Who benefits from the continuation of culture ?

From something I wrote a decade ago that still seem quite appropriate given the difficulty we have we with change in this country who benefits from the continuation of culture. “The sanctity of property, the unflinching materialism of farmer calculations, the defense of professional status” were for decades the key values of the Irish State, values baptized by the Church (Lee, 1989 pp 159). These barren virtues were typical of the mercantile cultures that predated the intellectual enlightenment in Europe, and indicate unenlightened attitudes to knowledge and innovation as dangers that can upset the status quo. Innovation does upset the status quo, generating a new dynamic in a non-linear system leads to unpredictable results. Enabling this dynamic to proceed is the essence of economic growth and development. Powerful interest groups tend to block technologies to protect their rents (Mokyr, 2000, 2002); society’s structures, beliefs, and attitudes need to ensure that dynamic change is allowed to occur. The essential Faustian bargain of dynamic living systems is the recognition that the birth of new things involves the death of old... read more
Dubunking some of our notions about support for Science

Dubunking some of our notions about support for Science

We held our first #debunk in the Project Art Centre on the 9th of April.  It’s the first in a series of free morning Near Future events in Dublin where we explore #debunking some of the truism’s that misguide us all in our thinking and decision making. After great coffee and pastries our first speaker Barre Fitzpatrick (pictured above) spoke eloquently on the nature and role of funding for basic Science research in Ireland.  This is a topic of critical importance to Ireland as a society and its place in the world. Barre pointed out that before 1999 we lacked a serious policy and investment in Science. This despite significant achievement in Science over many years. The changed with the foundation of Science Foundation Ireland in 2000 and in some respects the period from 2000-2009 can be seen as a brief golden age for Science in Ireland.  An all too brief period it seems. Despite a decade of work the foundations that were being build are starting to crumble. A letter signed by over 900 Irish Scientists appearing just before our talk served to underline this problem. A key point that Barre made, and is raised by the letter is that By their very nature, such discoveries are not predictable and cannot be prescribed by what the Government calls “oriented basic research”. Equally unpredictable are the areas in which important discoveries will be made. Basic research should be funded on the criterion of excellence alone to ensure a credible and sustainable scientific infrastructure. The Innovation Union Scorecard shows that Ireland According to the Innovation Union Scoreboard 2014, Ireland ranks ninth on the performance of research and innovation systems in the... read more
A sense of #Úllconf

A sense of #Úllconf

I have copious notes to write up on Ùll. Pages and pages. Eventually The images below are a sensory fragments of a  “A family wedding without the family rows.” It is to paraphrase someone in the corridor “Enough technology to qualify as a business event, but to call it a technology event undersells the scale of what it does”. And yes. The 5K was completed (evidence below).... read more
Snails, Systems and Slack

Snails, Systems and Slack

Paul Quigley CEO of Newswhip wrote a lovely blogpost about the great Snail Derby of 1998. Faced with the problem of getting the Snails to race in the same direction, an innovative 6yo came up with Snail Trails.  Snail trails. Snail trails are not a product you can buy. Snail trails are a streak of water, placed in front of a snail using one’s fingertip. You see, snails prefer pushing themselves over wet surfaces than dry surfaces. My girlfriend observed that a simple streak of wetness leading directly from the snail’s current position to the finish line kept them on the straight and narrow, so to speak. Snail trails saved the day, and the snail derby of 1988 was a roaring success. Paul goes on to describe how you create snail trails for customer acquisition for SaaS businesses. There is a broader lesson for businesses in the use of technology.  Demming said that “A bad system will beat a good person every time.”  A snail trail is a better system. It’s a very clever use of lightweight technology to reduce friction in a process.  Good systems do that. They reduce organisational friction.  They drive better organisational conversations.   And the value of reducing friction in processes and conversations is very very large. One company that is building organisational snail trails is Slack.  I’m a very big fan of Slack. The value of what it’s is doing is rumoured to be up to $2 Billion. Double what it was worth 12 months ago. That’s part of the value that Slack is capturing. And it reflects a small portion of value that it is creating by building better Snail Trails. /Dermot... read more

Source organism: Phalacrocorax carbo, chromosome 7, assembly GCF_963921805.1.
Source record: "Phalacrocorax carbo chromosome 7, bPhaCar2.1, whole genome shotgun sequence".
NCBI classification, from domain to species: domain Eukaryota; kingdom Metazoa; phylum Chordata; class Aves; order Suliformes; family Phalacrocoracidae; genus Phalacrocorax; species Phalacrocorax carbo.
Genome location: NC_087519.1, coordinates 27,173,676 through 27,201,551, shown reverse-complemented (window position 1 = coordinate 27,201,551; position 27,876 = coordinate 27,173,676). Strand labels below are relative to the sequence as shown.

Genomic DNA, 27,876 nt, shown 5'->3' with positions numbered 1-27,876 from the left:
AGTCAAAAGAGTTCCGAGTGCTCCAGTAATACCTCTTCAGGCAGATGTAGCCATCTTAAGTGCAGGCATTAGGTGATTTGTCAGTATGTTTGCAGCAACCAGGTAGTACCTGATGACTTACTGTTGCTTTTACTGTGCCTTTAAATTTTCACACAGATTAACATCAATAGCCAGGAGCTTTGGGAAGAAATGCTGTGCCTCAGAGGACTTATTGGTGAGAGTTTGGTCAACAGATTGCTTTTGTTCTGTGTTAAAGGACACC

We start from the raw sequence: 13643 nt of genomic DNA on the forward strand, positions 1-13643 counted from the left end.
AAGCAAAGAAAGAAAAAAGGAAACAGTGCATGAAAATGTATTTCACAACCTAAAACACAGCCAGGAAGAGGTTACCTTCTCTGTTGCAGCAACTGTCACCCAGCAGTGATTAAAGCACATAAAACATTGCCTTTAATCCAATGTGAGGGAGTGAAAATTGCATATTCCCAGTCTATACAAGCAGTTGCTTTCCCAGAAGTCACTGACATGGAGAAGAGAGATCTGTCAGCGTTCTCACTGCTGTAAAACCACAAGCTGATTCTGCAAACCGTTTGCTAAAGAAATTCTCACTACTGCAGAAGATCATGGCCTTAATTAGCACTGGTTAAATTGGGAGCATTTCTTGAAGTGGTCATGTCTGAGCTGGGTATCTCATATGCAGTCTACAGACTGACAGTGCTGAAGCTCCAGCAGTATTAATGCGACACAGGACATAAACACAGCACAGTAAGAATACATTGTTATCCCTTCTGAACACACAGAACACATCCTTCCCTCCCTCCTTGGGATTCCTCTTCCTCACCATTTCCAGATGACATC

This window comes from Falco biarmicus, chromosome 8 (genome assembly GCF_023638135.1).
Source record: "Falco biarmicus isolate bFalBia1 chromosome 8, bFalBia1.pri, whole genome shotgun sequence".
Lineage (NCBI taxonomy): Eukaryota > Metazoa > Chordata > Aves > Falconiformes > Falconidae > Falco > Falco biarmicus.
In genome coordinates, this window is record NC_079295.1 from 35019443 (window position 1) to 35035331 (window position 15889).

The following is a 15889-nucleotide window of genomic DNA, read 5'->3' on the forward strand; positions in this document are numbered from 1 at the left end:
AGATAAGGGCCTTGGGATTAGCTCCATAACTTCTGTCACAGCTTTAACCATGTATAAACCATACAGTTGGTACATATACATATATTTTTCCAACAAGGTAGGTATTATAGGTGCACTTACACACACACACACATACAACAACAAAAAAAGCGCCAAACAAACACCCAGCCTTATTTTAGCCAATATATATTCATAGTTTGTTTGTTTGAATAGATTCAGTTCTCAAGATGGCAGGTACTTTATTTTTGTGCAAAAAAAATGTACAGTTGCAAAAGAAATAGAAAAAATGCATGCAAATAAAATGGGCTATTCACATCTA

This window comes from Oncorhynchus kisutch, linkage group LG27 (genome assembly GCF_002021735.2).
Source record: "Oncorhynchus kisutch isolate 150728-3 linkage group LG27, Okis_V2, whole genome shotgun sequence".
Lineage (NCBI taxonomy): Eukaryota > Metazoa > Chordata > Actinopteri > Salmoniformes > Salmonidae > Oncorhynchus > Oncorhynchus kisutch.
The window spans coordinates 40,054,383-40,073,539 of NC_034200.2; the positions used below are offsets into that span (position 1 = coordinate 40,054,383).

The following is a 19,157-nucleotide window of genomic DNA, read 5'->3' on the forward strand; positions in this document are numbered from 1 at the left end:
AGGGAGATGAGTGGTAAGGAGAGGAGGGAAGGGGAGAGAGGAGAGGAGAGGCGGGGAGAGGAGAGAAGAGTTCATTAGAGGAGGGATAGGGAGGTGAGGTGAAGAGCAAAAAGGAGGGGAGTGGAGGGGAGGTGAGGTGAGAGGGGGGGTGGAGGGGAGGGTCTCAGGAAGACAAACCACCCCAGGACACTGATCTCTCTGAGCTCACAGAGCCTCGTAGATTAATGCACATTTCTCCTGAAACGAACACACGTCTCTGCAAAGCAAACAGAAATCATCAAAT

Less a conscience provision than bigotry derived from religious principles

The Catholic Church would like to insert a conscience provision around the forthcoming equal marriage legislation. Not one that has an opt out for priests. That already exists.  But they’re looking for one for lay Christians. Asking “does he not have freedom of conscience. Is his conscience different to mine as a priest”. At one level it sounds almost reasonable. What’s not to like about having freedom of conscience? In the end though religious based bigotry is still bigotry. Its also a power play. If you are member of a religious group and members of religious groups have an opt out from providing certain services there will be an attempt by the church to ensure that none of its members provide those services. More fundamentally its freedom for bigotry. As with many good arguments when I Googled a few specific phrases, a well written version of what I wanted to say presents itself  on Crooked Timber Bigotry derived from religious principles is still bigotry. Whether the people who implemented Bob Jones University’s notorious ban on inter-racial dating considered themselves to be actively biased against black people, or simply enforcing what they understood to be Biblical rules against miscegenation is an interesting theoretical question. You can perhaps make a good argument that bigotry-rooted-in-direct-bias is more obnoxious than bigotry-rooted-in-adherence-to-perceived-religious-and-social-mandates. Maybe the people enforcing the rules sincerely believed that they loved black people. It’s perfectly possible that some of their best friends were black. But it seems pretty hard to make a good case that the latter form of discrimination is not a form of bigotry. And if Friedersdorf wants to defend his sincerely-religiously-against-gay-marriage... read more